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Georgia's First LOST Court Hearing
Tuesday, 30 October 2012

October 30--  A Superior Court judge from Dublin will decide how local option sales tax (LOST) revenue will be divided for the next ten years among Toombs County and the towns of Vidalia, Lyons and Santa Claus.

ImageJudge Gibbs Flanders conducted a nearly ten-hour hearing Tuesday at the Toombs County courthouse on the first LOST case in the state to make it to court.

The Toombs County commission wants a bigger share of sales tax collections and has been unable to get it after negotiation and mediation sessions with the towns.

After hearing arguments from both sides, Judge Flanders has to decide on one of three options presented at the hearing.

He can approve an offer from Lyons and Santa Claus to leave the distribution the same as it is now with the county and Vidalia each getting 42.17%, Lyons  14.66% and Santa Claus 1%.

Another option is to approve the Vidalia offer which keeps everything the same until 2017 when the county's share would start being reduced by just over one percent and end up in 2022 at 38%, an overall reduction of just over 4%

The third choice is the county's proposal to increase its share by almost 10% starting in three years.

Former Toombs County manager Doug Eaves, who now consults for other counties in LOST cases, testified for Toombs County and was accused by lawyers for the cities of inflating Toombs County population figures in order to justify an increase.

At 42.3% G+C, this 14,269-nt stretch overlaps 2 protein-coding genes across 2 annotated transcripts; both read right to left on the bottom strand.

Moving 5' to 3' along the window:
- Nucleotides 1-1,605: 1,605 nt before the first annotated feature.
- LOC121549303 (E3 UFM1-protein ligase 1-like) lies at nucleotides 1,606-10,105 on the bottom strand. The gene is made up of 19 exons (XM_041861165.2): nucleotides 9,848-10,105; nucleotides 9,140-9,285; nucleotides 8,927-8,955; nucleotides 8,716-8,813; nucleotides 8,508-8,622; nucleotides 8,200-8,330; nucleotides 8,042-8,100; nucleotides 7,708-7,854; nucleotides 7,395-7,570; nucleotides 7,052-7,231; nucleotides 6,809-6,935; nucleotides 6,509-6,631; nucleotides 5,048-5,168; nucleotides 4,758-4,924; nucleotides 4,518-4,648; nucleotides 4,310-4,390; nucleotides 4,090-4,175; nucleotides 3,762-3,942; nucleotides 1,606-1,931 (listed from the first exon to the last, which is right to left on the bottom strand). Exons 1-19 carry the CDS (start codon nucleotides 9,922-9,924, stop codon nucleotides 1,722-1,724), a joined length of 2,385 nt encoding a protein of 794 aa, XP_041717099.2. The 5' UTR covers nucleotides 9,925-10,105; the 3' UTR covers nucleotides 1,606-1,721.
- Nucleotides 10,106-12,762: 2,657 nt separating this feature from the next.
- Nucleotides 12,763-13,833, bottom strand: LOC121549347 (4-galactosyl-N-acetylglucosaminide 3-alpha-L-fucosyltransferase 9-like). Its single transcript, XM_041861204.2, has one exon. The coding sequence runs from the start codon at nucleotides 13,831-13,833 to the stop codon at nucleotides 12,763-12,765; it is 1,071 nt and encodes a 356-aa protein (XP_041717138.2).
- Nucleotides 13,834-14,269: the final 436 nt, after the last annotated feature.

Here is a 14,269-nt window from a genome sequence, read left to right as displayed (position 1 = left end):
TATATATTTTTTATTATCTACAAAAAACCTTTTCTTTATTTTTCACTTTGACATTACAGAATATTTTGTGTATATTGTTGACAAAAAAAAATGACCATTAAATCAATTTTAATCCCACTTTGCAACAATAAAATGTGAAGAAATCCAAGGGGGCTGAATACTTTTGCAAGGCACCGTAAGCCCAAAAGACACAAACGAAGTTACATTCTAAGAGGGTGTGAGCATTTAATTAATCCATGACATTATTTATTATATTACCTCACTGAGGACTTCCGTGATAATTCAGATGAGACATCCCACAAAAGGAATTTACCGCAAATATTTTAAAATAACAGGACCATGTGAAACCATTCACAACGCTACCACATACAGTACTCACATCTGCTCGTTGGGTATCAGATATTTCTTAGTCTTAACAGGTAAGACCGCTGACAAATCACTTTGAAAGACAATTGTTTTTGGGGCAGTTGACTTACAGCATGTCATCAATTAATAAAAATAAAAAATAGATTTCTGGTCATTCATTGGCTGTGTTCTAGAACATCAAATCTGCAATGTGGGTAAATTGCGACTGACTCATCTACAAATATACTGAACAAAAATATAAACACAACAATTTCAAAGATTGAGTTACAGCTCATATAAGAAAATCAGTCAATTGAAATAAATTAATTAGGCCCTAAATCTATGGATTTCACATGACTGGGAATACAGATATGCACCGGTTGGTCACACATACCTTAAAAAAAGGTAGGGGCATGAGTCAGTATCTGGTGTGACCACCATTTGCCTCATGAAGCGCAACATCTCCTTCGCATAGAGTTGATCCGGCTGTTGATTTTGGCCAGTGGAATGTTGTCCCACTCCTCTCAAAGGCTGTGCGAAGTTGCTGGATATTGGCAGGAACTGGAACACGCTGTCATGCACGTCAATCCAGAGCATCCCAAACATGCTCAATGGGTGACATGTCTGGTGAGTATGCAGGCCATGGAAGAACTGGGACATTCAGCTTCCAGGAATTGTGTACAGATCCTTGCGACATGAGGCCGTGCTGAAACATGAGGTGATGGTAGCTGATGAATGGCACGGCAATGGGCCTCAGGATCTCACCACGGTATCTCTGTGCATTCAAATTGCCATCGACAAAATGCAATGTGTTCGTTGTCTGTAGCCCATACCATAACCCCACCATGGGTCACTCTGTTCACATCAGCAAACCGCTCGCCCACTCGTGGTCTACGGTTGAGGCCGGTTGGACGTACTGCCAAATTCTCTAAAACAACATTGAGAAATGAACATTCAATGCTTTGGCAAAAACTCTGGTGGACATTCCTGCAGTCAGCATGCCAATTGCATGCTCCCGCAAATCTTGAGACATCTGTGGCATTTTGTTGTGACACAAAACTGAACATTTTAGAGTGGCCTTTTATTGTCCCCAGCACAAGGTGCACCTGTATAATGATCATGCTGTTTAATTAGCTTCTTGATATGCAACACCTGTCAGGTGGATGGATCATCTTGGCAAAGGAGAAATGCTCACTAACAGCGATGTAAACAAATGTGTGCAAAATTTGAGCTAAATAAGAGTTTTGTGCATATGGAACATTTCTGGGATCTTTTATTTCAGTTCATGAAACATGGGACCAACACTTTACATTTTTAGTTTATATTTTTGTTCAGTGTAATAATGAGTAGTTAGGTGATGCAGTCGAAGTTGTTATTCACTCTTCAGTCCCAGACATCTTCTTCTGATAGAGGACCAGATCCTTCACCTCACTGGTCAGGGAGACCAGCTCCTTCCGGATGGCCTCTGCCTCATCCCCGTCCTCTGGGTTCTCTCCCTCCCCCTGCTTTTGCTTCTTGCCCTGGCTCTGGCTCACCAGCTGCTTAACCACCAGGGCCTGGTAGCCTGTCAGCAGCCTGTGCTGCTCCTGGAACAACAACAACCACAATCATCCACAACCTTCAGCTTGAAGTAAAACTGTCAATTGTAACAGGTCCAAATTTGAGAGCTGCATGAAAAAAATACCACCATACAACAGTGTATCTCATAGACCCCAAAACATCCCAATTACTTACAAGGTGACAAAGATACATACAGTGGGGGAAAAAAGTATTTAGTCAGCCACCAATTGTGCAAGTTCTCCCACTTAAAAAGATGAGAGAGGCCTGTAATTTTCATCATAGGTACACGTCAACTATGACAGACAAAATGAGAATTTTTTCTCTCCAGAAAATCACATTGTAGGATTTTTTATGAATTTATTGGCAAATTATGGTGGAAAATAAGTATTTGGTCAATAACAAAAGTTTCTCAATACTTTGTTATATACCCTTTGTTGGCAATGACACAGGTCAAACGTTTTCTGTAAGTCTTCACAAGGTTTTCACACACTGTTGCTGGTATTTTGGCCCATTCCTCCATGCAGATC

County Commission Chairman Buddy West says the county went to court because, "It's all about tax equity.  We represent all the citizens of the county and when you get an unbiased third party maybe we can get a true answer for what we've been seeking."

Michael Brown of Savannah, a former city manager and adviser to cities, testified for the towns and claimed city residents are subsidizing county services to residents who live in unincorporated parts of Toombs County while paying 65% of all county property taxes.

Vidalia Mayor Ronnie Dixon believes the city had a good day in court. "I think we presented our case.  We're trying to do the right thing.  We're not asking for a whole lot of money, in fact, in the beginning we wanted to leave it like it is now.  We presented an offer we thought was fair and wanted to get at least what we're getting now and no less," he said.

Officials estimate the local governments are spending up to $80,000 in tax money to resolve the issue.

According to Mayor Dixon, "The taxpayers are having to pay for it and we could have avoided this if we had sat down and worked it out."

However, Chairman West believes it's money well spent. "What's the price of doing something right?  This is a ten-year decision and if it's made right, then it's well worth it," he believes.

Judge Flanders is expected to render a decision in the case before the end of the year.  The new distribution scheme will take effect January 1 and continue through 2022.

 

 

 
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